Ok, before anyone starts yelling and losing their mind, domain reputation itself is not a myth. It does exist, and it does relate to email and email deliverability. For example, it is absolutely the case that if example.com starts spamming, inbox providers are going to start putting example.com’s email in the junk folder, or maybe even block it altogether.
So why do we say that when it comes to email deliverability it’s a myth? Because all domain reputation really is, when it comes to email, is your email reputation. Does the email coming from your domain have a good reputation? That’s all that it is! I.e. are you following all of the best email practices, and do the recipients of your email want it and interact with it or, at very least, not report it as spam?
These have been the requirements for getting your email delivered ever since the very beginning of email marketing. You need to send only permission-based email, you need to have your authentication set up, you need to include an unsubscribe link and to process unsubscribes in a timely manner, ditto for bounces. If you don’t, you are going to end up with more and more of your email being moved to the spam folder.
And, similarly, if the recipients of your email are reporting your email as spam, or even just if enough of them are deleting your email without opening it, or opening it but not clicking through on embedded links, the inbox providers will start putting your email in the junk folder.
This is all basic email deliverability and reputation 101. It’s email reputation. But hey, your email comes from your domain. So there has recently been a move to package up services aimed at charging you to increase your “domain” reputation. Now, to some degree, this has been predicated on the advent of IPv6, for which it is nearly impossible to rely on IP address reputation, and so domain reputation is a reasonable thing to throw into the mix when the inbox providers are making delivery decisions.
But to a larger (and some would say much larger) degree, it is predicated on the need for a new generation of email marketing ‘experts’ to be able to school you and sell you on something new. Because the bottom line is that when it comes to email deliverability, a good email reputation is the same thing as good domain reputation – they are synonymous.
Put another way, building good ‘domain reputation’ is the exact same thing as building good email reputation. “Domain reputation” is email reputation, packaged up in a new and exciting way.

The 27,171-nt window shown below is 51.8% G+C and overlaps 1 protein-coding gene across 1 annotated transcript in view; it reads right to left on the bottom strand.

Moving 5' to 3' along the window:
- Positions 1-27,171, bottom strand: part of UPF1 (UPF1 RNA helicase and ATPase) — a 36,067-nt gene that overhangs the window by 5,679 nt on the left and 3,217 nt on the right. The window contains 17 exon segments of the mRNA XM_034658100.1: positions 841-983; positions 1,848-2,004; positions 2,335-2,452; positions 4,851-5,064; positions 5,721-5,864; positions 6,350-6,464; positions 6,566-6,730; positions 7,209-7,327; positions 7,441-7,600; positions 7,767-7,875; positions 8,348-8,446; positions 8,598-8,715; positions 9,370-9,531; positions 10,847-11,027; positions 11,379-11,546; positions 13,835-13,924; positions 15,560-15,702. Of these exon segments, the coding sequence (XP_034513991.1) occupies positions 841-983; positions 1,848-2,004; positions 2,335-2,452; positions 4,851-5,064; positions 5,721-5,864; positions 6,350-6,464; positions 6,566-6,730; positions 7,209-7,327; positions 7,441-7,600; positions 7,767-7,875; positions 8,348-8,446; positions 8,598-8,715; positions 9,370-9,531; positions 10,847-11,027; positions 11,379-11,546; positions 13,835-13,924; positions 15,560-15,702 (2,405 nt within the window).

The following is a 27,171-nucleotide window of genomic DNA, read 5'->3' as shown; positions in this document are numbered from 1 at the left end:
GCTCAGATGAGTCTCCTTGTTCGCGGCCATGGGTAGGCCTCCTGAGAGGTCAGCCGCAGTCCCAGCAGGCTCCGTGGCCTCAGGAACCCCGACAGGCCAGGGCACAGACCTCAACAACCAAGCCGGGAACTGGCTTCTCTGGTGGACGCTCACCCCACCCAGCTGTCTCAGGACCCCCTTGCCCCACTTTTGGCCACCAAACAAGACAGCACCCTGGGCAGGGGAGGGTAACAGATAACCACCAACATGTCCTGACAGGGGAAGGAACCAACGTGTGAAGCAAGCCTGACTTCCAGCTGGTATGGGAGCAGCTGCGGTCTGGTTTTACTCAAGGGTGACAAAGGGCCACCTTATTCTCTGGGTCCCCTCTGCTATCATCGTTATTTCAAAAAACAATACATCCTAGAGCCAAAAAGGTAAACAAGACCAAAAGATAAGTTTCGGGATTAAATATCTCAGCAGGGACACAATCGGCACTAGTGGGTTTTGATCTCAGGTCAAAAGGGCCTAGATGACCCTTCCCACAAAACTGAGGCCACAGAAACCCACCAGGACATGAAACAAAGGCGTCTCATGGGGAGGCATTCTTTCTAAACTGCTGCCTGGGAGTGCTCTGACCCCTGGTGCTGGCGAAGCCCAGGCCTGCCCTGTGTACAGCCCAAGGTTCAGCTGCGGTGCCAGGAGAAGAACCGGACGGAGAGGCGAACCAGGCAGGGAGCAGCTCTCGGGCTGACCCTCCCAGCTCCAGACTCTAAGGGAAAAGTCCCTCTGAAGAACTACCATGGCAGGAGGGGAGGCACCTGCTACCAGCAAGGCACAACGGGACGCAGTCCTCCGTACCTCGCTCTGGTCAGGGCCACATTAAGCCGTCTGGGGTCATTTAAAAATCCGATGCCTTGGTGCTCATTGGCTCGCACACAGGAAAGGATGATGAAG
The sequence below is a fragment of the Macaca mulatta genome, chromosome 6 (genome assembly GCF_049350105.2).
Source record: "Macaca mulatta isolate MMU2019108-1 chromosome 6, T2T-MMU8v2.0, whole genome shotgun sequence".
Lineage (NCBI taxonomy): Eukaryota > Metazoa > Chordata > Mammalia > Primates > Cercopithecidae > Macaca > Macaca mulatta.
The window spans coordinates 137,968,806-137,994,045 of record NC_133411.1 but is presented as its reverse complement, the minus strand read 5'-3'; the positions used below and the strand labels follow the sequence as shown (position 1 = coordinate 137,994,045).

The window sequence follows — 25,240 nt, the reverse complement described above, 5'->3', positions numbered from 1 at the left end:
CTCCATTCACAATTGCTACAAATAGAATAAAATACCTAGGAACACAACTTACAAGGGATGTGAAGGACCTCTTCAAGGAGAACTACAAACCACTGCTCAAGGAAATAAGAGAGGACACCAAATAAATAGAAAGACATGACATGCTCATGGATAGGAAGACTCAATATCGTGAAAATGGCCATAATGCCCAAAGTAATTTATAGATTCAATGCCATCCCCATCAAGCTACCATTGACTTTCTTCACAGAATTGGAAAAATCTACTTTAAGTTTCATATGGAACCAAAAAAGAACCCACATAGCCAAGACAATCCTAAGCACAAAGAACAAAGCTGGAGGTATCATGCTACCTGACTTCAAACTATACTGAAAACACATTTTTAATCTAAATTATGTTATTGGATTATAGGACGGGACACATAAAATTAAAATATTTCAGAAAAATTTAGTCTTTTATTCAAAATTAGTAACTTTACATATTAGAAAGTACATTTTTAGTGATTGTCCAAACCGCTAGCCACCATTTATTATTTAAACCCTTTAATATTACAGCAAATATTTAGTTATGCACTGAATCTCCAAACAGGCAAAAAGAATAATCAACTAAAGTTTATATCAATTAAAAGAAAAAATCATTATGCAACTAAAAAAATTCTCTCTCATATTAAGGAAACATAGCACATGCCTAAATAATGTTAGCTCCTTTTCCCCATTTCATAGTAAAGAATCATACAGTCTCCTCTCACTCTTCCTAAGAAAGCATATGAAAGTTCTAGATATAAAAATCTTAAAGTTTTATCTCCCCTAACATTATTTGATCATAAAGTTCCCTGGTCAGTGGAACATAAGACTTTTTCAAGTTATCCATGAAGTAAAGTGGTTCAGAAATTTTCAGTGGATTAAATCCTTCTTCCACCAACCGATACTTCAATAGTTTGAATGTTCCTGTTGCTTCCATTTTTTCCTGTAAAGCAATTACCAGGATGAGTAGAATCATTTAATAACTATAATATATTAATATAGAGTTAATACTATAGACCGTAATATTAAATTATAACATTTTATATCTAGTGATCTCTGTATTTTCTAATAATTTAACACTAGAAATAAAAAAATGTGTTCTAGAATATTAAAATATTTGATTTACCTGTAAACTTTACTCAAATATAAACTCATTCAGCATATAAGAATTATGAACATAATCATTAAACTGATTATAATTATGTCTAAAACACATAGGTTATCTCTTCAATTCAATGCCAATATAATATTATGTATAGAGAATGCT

But, but, but.., say these domain reputation experts, IP addresses can change, domains don’t, you can move a domain from one IP address to another IP address. Well guess what: moving your domain from IP address to IP address to IP address can make you look like a spammer. Why? Because that is what spammers do when the IP address through which they are sending their spam starts to decline in reputation because of that spam that they are sending.
The point is, if you move your domain to a new IP address, you will have to prove that the email coming from that new IP address is wanted, non-spam email that follows all best practices. Do the receiving algorithms look at your domain? Sure they do, as part of the bigger picture, and they always have; but you are not going to get a free pass because the email is coming from your domain, no matter how good your reputation was at that other IP address. Otherwise someone could move their domain to a new IP address and then suddenly go to the dark side and start spamming like crazy, and get their spam into inboxes instead of the spam folder (at least until the inbox providers caught on). The point is, IP address reputation coupled with your email reputation will always be in the mix.
In fact, if you do an Internet search for “domain reputation versus ip address reputation” you will find that nearly all of the sites talking about this ultimately say that IP address reputation is important, and that when it comes to domain reputation the way to boost it is to… wait for it… follow best email sending practices.
Bottom line: when it comes to email deliverability, “domain reputation” is a fancy new way of looking at email reputation, and email reputation is built by following all best sending practices. Put another way, if you send bad email from example.com, example.com is going to get a bad email reputation.
This is true regardless of whether your email is being sent through IPv4 or IPv6 addresses, the latter of which make up less than 10% of all active IP addresses as of the date of this writing, even though IPv6 has been around for 20 years.
But even in a fully IPv6 world, should that occur, the bottom line is still going to be that your ‘domain reputation’ is simply another fancy term for “do the right thing and follow all best email sending practices.”